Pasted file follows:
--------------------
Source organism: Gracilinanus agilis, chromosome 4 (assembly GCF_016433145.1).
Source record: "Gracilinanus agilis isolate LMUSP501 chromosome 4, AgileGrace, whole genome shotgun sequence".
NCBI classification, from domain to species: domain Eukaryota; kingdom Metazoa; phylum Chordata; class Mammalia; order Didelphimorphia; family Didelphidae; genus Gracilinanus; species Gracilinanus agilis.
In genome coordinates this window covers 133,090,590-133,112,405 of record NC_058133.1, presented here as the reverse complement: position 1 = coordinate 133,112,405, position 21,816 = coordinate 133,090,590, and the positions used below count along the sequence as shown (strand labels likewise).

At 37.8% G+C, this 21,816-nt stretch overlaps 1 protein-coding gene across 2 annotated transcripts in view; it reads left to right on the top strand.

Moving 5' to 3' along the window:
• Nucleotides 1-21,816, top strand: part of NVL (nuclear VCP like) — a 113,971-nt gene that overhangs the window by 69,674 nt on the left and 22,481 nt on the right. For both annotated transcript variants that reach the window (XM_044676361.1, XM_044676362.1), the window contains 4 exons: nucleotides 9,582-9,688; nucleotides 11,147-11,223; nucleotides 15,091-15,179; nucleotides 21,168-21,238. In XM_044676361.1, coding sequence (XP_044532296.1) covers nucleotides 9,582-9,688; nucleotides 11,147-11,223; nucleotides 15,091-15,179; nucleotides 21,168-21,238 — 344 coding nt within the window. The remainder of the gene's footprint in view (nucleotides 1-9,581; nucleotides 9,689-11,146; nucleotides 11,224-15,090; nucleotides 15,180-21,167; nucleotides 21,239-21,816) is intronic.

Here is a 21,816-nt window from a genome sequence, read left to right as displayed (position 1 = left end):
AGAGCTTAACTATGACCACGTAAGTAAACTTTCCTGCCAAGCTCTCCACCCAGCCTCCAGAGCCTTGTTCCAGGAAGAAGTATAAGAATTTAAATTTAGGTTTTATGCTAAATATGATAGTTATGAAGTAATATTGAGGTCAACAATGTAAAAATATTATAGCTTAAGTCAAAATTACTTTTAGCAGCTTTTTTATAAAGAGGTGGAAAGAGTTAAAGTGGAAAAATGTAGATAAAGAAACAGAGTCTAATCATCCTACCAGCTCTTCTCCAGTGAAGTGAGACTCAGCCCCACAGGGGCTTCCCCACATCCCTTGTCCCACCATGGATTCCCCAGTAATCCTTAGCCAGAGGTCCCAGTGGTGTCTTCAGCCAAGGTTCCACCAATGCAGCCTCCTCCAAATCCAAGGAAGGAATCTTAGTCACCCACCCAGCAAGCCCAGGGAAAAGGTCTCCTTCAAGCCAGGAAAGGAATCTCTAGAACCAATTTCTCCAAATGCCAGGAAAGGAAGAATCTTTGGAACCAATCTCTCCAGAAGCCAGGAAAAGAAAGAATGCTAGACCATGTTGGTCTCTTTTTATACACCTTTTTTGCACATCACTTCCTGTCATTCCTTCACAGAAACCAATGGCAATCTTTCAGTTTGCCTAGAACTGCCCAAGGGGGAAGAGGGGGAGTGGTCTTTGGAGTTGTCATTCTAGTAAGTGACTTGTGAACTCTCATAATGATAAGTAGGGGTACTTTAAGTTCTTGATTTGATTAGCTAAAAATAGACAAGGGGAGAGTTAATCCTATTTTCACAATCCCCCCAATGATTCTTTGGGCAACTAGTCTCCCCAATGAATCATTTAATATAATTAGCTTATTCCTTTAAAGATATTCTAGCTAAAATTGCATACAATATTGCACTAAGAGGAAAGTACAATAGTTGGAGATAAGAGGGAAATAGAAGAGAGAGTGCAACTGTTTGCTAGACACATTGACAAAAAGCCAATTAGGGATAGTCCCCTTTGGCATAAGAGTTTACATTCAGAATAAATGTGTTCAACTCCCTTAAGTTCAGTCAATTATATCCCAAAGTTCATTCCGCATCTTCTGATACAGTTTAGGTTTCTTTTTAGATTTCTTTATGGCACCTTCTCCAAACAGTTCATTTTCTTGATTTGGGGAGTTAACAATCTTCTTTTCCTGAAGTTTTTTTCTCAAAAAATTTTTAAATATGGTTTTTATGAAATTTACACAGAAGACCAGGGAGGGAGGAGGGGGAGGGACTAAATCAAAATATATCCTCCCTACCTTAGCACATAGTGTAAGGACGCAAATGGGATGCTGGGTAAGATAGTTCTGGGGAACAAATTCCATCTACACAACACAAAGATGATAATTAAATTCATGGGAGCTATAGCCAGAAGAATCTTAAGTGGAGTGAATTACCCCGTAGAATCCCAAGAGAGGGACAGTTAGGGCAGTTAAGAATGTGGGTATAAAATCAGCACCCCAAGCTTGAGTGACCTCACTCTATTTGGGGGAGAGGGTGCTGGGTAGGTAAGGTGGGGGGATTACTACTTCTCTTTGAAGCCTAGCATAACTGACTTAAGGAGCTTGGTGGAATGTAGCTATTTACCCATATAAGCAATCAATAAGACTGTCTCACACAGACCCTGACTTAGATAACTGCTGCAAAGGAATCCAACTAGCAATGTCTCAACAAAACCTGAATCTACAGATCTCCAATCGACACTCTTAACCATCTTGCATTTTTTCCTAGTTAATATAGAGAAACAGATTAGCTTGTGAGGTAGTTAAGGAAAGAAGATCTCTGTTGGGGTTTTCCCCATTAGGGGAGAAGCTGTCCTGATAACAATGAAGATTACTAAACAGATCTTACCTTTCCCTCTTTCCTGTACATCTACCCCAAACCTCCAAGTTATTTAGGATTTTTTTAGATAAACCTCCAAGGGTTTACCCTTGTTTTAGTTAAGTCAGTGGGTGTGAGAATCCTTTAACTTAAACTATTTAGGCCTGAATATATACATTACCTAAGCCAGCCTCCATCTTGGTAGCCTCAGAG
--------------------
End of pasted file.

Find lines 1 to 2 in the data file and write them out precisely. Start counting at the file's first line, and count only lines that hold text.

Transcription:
Source organism: Gracilinanus agilis, chromosome 4 (assembly GCF_016433145.1).
Source record: "Gracilinanus agilis isolate LMUSP501 chromosome 4, AgileGrace, whole genome shotgun sequence".